Last week, Campbell announced a 15-per-cent income tax cut in a $240,000 televised speech that was panned as a last-ditch effort to buy off voters fed up with the party.

At today's press conference, Campbell said his recent initiatives to strengthen the economy, including the income tax cut and improvements to the education system, were for the most part pushed aside by the public because his unpopularity.

"It is clear to me that those initiatives are being overshadowed. When public debate becomes focused on one person, instead of what is in the best interest of British Columbians, we have lost sight about what is important. When that happens, it's time for a change," he said.

Campbell faced a leadership review at the party's annual convention in the Okanagan in late November.

Trouble in the ranks

Within the Liberal Party ranks, some caucus members have recently started to publically criticize their esteemed leader. Just two weeks ago, his energy minister spoke out against his handling of a cabinet shuffle.

Bill Bennett, who saw some of his own portfolio handed over to an expanded Forests, Mines and Lands Ministry, told a newspaper that Campbell made the cabinet changes without consulting his elected colleagues and pointed out the plummeting popularity of the Liberals as evidence that it might be time for a different approach.

Campbell's decision not to discipline Bennett for his dissent puzzled political insiders, who speculated that he might no longer have the political punch to punish the minister the way he once could have.

Political analysts say the writing has been on the wall for the premier's exit for many months.

"It was just a matter of time," Simon Fraser University professor Doug McArthur told ctvbc.ca. "He had lost the trust of the people."

McArthur said the Liberal Party could not recover from the damage he'd created with the HST and he had to go right away or face mass dissension from within his own ranks.

"He wanted to wait until the New Year I think but the party would have ripped him apart," he said.

A shock to the party

B.C. Liberal ministers CTV News spoke with Wednesday said the resignation came as a shock and a surprise.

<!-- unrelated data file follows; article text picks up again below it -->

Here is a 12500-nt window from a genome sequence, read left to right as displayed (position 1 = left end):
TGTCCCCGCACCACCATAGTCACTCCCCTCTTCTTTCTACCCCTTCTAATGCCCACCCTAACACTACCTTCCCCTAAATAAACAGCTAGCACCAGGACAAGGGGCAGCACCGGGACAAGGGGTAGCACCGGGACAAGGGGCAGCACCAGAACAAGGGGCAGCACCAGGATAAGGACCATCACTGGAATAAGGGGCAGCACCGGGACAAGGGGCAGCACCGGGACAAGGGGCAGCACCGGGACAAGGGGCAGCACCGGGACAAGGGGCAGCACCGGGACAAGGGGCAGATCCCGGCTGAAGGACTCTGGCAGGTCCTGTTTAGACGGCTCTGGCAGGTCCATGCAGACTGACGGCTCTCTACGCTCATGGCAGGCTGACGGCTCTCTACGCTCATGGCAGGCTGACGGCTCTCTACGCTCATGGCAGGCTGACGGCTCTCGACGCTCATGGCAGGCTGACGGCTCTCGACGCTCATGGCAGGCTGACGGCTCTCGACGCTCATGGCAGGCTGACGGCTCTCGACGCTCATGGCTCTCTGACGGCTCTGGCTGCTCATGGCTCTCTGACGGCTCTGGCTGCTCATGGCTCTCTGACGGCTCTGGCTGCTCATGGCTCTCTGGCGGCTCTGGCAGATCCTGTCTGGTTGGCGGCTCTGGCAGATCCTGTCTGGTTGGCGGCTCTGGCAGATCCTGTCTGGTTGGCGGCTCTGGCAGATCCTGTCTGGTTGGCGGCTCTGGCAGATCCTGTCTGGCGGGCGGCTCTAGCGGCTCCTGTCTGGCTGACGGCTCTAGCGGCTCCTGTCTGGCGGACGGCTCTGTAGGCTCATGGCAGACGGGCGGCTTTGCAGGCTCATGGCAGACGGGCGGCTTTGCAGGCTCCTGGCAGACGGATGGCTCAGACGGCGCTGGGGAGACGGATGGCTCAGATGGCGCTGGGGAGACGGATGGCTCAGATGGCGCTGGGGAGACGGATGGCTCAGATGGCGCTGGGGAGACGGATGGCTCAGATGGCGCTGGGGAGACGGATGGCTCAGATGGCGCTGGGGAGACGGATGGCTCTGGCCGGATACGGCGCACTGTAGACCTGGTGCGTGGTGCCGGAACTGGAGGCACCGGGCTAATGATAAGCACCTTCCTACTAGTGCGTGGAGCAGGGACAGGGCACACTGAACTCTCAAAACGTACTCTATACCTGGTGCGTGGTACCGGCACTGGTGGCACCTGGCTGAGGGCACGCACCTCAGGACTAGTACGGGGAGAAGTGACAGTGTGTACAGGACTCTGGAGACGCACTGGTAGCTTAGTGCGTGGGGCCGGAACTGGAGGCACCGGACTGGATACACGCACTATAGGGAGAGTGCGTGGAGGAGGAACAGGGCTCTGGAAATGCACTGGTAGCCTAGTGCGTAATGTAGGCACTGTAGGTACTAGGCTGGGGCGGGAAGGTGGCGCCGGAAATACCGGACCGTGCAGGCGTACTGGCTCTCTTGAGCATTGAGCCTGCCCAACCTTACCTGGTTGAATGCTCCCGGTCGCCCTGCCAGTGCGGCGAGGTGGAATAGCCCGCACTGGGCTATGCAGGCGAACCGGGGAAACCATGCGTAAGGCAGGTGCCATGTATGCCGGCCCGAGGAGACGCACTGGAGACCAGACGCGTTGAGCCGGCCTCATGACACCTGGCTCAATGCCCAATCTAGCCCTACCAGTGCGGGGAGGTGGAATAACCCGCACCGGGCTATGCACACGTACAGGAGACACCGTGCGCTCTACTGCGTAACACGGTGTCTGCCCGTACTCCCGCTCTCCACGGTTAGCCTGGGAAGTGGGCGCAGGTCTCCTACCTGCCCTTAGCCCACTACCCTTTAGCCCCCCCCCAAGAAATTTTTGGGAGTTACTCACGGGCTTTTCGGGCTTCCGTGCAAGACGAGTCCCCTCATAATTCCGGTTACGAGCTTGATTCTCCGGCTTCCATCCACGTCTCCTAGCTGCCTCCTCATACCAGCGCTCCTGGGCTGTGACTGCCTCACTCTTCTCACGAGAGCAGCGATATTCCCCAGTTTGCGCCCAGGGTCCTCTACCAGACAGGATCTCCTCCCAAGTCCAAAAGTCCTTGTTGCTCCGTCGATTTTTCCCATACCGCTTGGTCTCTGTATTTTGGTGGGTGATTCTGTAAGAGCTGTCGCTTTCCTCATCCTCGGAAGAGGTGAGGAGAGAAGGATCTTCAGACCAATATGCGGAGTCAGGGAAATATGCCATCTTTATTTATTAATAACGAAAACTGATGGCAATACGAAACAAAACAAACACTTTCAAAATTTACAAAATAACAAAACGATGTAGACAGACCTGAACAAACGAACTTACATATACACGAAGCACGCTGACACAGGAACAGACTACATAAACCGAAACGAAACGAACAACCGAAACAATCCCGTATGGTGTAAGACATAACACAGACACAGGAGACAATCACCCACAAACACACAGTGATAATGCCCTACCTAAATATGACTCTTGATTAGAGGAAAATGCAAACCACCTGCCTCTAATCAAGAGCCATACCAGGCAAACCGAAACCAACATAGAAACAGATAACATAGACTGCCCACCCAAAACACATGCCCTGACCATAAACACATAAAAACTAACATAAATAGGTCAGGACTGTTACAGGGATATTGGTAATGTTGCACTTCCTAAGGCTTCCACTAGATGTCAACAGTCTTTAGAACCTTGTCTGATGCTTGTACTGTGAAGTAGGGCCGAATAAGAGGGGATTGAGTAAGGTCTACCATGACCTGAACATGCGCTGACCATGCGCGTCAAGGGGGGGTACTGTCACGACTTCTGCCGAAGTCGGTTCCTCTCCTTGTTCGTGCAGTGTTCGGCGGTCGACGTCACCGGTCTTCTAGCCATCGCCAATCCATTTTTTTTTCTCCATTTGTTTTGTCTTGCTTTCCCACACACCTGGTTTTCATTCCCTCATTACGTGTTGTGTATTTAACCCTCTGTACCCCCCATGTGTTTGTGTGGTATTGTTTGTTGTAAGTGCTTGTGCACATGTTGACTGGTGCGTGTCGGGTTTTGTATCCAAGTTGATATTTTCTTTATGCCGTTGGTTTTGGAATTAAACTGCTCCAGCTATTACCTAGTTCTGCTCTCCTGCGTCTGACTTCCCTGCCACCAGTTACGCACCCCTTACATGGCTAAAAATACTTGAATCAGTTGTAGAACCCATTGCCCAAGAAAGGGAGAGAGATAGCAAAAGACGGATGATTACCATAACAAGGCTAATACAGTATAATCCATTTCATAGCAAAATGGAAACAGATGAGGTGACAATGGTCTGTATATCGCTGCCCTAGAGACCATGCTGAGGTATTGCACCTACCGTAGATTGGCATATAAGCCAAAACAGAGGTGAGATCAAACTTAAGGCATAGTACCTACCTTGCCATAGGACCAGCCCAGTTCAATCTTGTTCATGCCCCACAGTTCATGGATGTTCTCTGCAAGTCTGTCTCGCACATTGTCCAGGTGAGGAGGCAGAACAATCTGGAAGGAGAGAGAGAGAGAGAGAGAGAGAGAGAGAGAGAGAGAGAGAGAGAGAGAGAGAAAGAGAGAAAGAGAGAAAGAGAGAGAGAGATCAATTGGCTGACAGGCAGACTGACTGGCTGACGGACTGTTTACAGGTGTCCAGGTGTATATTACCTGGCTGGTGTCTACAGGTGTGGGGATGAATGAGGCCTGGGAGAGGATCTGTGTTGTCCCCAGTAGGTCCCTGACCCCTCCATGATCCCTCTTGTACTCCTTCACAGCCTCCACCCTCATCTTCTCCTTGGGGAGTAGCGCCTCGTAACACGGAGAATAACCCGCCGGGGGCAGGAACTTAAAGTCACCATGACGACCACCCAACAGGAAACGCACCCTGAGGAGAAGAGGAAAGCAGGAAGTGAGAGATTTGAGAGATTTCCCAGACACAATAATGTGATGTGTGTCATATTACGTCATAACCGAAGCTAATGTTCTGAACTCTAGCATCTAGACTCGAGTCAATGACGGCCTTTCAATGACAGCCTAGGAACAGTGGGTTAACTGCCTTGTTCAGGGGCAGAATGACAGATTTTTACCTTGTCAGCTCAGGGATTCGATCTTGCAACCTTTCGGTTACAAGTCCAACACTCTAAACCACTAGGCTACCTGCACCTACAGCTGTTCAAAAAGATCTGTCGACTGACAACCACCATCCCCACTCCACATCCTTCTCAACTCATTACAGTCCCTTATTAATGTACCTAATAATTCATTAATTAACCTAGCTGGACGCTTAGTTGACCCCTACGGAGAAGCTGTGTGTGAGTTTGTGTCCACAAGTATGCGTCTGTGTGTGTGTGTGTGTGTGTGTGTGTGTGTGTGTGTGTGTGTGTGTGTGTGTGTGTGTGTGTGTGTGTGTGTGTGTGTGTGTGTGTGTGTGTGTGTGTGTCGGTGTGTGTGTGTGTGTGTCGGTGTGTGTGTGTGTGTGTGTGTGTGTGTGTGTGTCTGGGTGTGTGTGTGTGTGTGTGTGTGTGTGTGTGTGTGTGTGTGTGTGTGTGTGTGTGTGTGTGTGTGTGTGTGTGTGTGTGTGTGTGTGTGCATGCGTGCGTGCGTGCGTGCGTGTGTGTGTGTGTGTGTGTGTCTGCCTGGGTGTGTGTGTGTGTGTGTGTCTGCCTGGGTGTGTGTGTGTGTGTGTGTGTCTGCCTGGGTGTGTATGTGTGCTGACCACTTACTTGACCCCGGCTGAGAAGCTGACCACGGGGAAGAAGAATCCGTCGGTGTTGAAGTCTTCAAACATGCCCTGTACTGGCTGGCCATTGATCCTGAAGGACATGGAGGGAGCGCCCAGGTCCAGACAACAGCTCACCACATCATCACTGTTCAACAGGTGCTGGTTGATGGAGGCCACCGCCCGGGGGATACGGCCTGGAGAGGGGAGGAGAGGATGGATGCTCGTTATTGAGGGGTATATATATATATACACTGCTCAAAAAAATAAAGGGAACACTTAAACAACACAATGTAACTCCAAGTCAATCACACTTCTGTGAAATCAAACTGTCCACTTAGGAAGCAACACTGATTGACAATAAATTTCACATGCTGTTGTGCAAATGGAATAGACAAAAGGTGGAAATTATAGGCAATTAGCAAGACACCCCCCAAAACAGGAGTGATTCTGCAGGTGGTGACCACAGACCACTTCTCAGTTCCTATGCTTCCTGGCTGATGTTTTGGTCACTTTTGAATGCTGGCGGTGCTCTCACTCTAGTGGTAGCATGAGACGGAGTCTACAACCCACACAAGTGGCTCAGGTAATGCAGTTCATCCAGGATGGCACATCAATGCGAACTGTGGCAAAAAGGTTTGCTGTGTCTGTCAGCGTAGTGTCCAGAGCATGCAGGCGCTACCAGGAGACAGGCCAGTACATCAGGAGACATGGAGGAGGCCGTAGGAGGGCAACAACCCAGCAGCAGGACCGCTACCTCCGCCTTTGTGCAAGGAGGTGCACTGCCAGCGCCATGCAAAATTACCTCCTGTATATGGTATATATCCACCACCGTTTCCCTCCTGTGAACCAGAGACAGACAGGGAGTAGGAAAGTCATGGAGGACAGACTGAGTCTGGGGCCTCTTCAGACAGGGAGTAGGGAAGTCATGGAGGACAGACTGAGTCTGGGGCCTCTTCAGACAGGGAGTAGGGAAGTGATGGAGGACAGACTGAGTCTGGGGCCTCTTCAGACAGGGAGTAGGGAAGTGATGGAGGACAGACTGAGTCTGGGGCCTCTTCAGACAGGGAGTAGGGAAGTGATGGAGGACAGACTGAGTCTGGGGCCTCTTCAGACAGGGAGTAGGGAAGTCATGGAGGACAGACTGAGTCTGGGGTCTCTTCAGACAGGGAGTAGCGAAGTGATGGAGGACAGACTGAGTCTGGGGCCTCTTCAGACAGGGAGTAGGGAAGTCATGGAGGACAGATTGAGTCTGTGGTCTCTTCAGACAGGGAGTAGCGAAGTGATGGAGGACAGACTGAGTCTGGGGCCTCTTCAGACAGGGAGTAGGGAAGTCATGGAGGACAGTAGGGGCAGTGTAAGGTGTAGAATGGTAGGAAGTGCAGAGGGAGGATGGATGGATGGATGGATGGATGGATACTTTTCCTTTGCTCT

"People are, I think, astounded by this and reflecting immediately on the power of Gordon Campbell as a leader and just what he's done for the province," Tourism and Trade Minister Margaret MacDiarmid said.

"We're all very disappointed. That said, we also recognize that we need to continue as a government," Education Minister George Abbott added.

Caucus member John van Dongen said the party now faces an uphill battle.

"We have learned to rely on the premier as leader. He has provided very stable leadership to the caucus and cabinet and to the people of British Columbia and the world will be a different place without that stability, that anchor, in B.C."

Bill Bennett, whose own public scuffles with the premier grabbed headlines this month, said his decision to step down is in the best interests of the BC Liberal party and the province. He called the act "honourable and courageous."

"You can see many leaders in the past who have refused to do what Gordon Campbell did today. It was a very selfless act on his part," Bennett told CTV News.

Bennett said the party faces a tough time choosing a credible alternative to defeat the provincial New Democrats in 2013.

"We have to think of the future now."

Campbell was elected for a third term in May 2009.

A spokesperson for the BC Liberals said the executive has 28 days to hold a meeting, and then six months to set a convention date.  Chad Peterson said the party's annual convention in Penticton won't be a leadership convention.